On the occasion of the Bayreuth Festival the Grüner Hügel, or Green Hill, that is home to the Richard-Wagner-Festspielhaus was littered with 500 multicolored “mini-Wagners” — garden-gnomelike figurines of the composer, hands raised as if ready to conduct. These cute statuettes share the hill with an outdoor exhibition, “Silenced Voices,” honoring 53 Jewish singers, musicians and conductors who performed at the festival before World War II. One of the earliest was conductor Hermann Levi, who led the premiere of “Parsifal,” Wagner’s final, mystical opera, in 1882. To the left and right of the massive bust of Wagner, designed by Arno Breker, Hitler’s favorite sculptor, are the biographies of Bayreuth musicians who perished in the Holocaust. At the top of the hill is the Bayreuther Festspielhaus, the opera house designed by the composer himself both as the perfect performance venue for his operas and as a den of worship for his most ardent admirers.
For much of the festival’s history, the spirit of levity coupled with introspection evidenced by the Wagner-gnomes and the “Silenced Voices” exhibition would have been unthinkable. This mixture of irreverence about the cult of Wagner, alongside the sobriety of the festival and the role it played during the Third Reich speaks volumes about the character of the modern-day festival, which opened on July 25 with a performance of “Der Fliegende Holländer” (“The Flying Dutchman”).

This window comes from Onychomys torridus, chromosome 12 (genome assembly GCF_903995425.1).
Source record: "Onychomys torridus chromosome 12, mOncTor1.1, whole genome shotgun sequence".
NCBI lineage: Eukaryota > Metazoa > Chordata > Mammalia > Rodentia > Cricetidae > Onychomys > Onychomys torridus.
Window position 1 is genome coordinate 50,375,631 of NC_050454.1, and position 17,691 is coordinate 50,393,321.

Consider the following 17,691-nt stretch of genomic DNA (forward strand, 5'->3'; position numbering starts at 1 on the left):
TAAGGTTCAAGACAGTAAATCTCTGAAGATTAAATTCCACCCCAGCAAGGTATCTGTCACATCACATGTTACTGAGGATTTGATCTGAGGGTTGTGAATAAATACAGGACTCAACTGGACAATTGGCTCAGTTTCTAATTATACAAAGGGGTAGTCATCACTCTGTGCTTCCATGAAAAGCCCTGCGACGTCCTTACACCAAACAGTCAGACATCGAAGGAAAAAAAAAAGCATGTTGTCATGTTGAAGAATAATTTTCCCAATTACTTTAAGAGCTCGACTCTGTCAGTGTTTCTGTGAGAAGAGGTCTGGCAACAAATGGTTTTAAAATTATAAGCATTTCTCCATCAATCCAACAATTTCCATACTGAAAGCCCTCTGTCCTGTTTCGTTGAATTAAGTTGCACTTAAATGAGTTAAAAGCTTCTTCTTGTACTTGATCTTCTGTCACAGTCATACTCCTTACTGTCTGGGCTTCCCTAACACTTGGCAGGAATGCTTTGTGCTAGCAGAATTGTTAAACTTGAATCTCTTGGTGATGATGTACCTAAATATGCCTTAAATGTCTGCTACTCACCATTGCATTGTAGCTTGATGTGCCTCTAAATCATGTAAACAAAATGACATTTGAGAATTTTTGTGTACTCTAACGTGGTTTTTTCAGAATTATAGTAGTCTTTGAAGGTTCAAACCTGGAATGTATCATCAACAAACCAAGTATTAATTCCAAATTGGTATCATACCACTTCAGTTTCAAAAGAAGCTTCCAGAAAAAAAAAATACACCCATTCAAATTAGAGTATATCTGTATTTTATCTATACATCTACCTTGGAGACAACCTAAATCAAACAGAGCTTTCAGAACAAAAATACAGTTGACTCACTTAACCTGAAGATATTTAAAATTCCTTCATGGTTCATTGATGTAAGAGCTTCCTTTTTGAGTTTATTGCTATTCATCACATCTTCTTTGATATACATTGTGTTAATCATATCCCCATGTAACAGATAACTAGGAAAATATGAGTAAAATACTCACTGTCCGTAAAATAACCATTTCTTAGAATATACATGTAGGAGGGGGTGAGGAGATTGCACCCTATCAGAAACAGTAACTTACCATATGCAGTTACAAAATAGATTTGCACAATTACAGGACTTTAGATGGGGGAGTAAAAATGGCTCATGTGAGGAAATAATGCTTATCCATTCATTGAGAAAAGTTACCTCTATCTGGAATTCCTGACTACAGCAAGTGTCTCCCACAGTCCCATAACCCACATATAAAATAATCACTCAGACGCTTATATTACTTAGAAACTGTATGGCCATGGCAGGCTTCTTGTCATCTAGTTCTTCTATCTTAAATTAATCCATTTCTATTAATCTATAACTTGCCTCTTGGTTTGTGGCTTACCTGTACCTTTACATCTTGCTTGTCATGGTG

Bayreuth is still the most exclusive and prestigious cultural event in Germany, and both Germany’s chancellor, Angela Merkel, and its president, Joachim Gauck, attended the opening of the festival. This year’s installment has been especially momentous because of the composer’s bicentennial. The Wagnerjahr, as it is succinctly called here, is being celebrated throughout the country with a seemingly endless spate of operas, concerts, magazine cover stories and newly published books. Bayreuth’s new production of the “Ring” cycle by the controversial Berlin director Frank Castorf is the undisputed climax of the Germany-wide Wagner-rama.
Wagner’s notorious (and notoriously public) anti-Semitism, coupled with the high-ranking Nazis who held his works in great esteem, has left a deep stain on his reputation and that of his music. To this day, Israel still famously observes an unofficial ban on performing Wagner. But the history of the Bayreuth Festival, run exclusively by members of the Wagner family since its opening in 1876, is far more damning of its reputation than either the composer’s racist beliefs or Hitler’s musical tastes.
Though Wagner built the Festspielhaus as a shrine to himself and his music, the festival embraced reactionary politics well before the Nazis took power in 1933. Unlike many other cultural institutions that operated during the Third Reich, the involvement of the Bayreuth Festival went far beyond merely lending cultural prestige to the regime. In the wake of Hitler’s failed Beer Hall Putsch, the festival became a haven for members of the then-banned Nazi Party and their supporters. The 1924 festival in particular, which General Erich Ludendorff, one of the key players in Hitler’s 1923 putsch, attended as a guest of honor, had the character of a Nazi rally. The festival program that year described Wagner as “The führer of German art.” One could say that Bayreuth supported Hitler long before Hitler supported Bayreuth. Hitler never forgot the Wagner family’s friendship and support, and remained lifelong friends with Winifred — the English-born wife of the composer’s son Siegfried — whom he would visit annually. He would play with the little Wagner children, Wieland and Wolfgang, who called Hitler “Uncle Wolf.”